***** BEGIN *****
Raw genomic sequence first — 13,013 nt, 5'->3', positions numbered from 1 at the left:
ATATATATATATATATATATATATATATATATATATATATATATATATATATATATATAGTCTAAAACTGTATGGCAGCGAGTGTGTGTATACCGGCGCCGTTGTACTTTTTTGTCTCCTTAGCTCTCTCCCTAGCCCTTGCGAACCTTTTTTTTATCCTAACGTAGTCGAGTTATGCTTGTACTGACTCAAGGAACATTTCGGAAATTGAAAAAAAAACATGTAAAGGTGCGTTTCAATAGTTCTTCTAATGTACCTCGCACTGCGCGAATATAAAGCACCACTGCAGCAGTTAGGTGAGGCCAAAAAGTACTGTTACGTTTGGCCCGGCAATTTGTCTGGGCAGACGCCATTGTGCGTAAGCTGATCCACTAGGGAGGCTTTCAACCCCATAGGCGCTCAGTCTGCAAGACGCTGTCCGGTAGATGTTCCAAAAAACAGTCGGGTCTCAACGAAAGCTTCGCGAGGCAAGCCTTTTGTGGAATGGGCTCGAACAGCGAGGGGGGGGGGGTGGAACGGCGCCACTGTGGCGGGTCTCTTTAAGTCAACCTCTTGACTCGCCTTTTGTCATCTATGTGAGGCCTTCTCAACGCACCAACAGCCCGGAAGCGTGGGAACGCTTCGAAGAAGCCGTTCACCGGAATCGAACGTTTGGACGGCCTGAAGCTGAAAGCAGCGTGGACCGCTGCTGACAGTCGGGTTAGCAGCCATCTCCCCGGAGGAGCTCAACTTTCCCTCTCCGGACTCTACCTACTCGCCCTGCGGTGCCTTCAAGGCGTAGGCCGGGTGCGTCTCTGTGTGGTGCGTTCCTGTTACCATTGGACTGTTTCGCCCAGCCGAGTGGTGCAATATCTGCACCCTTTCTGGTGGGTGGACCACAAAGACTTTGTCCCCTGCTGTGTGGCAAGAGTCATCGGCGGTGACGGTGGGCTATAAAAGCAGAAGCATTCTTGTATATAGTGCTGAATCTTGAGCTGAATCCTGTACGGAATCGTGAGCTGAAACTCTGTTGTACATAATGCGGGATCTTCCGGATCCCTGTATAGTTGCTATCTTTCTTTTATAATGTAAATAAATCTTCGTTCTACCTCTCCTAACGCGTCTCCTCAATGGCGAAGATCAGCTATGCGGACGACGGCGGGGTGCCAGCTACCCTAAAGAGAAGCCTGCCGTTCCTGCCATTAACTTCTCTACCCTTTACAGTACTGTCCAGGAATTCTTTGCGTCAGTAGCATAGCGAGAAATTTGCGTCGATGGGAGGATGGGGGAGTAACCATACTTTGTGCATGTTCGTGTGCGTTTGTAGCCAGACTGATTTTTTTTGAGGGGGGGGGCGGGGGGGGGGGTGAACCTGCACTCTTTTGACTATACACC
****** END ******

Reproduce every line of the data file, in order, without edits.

Raw genomic sequence first — 13,013 nt, 5'->3', positions numbered from 1 at the left:
ATATATATATATATATATATATATATATATATATATATATATATATATATATATATATAGTCTAAAACTGTATGGCAGCGAGTGTGTGTATACCGGCGCCGTTGTACTTTTTTGTCTCCTTAGCTCTCTCCCTAGCCCTTGCGAACCTTTTTTTTATCCTAACGTAGTCGAGTTATGCTTGTACTGACTCAAGGAACATTTCGGAAATTGAAAAAAAAACATGTAAAGGTGCGTTTCAATAGTTCTTCTAATGTACCTCGCACTGCGCGAATATAAAGCACCACTGCAGCAGTTAGGTGAGGCCAAAAAGTACTGTTACGTTTGGCCCGGCAATTTGTCTGGGCAGACGCCATTGTGCGTAAGCTGATCCACTAGGGAGGCTTTCAACCCCATAGGCGCTCAGTCTGCAAGACGCTGTCCGGTAGATGTTCCAAAAAACAGTCGGGTCTCAACGAAAGCTTCGCGAGGCAAGCCTTTTGTGGAATGGGCTCGAACAGCGAGGGGGGGGGGGTGGAACGGCGCCACTGTGGCGGGTCTCTTTAAGTCAACCTCTTGACTCGCCTTTTGTCATCTATGTGAGGCCTTCTCAACGCACCAACAGCCCGGAAGCGTGGGAACGCTTCGAAGAAGCCGTTCACCGGAATCGAACGTTTGGACGGCCTGAAGCTGAAAGCAGCGTGGACCGCTGCTGACAGTCGGGTTAGCAGCCATCTCCCCGGAGGAGCTCAACTTTCCCTCTCCGGACTCTACCTACTCGCCCTGCGGTGCCTTCAAGGCGTAGGCCGGGTGCGTCTCTGTGTGGTGCGTTCCTGTTACCATTGGACTGTTTCGCCCAGCCGAGTGGTGCAATATCTGCACCCTTTCTGGTGGGTGGACCACAAAGACTTTGTCCCCTGCTGTGTGGCAAGAGTCATCGGCGGTGACGGTGGGCTATAAAAGCAGAAGCATTCTTGTATATAGTGCTGAATCTTGAGCTGAATCCTGTACGGAATCGTGAGCTGAAACTCTGTTGTACATAATGCGGGATCTTCCGGATCCCTGTATAGTTGCTATCTTTCTTTTATAATGTAAATAAATCTTCGTTCTACCTCTCCTAACGCGTCTCCTCAATGGCGAAGATCAGCTATGCGGACGACGGCGGGGTGCCAGCTACCCTAAAGAGAAGCCTGCCGTTCCTGCCATTAACTTCTCTACCCTTTACAGTACTGTCCAGGAATTCTTTGCGTCAGTAGCATAGCGAGAAATTTGCGTCGATGGGAGGATGGGGGAGTAACCATACTTTGTGCATGTTCGTGTGCGTTTGTAGCCAGACTGATTTTTTTTGAGGGGGGGGGCGGGGGGGGGGGTGAACCTGCACTCTTTTGACTATACACC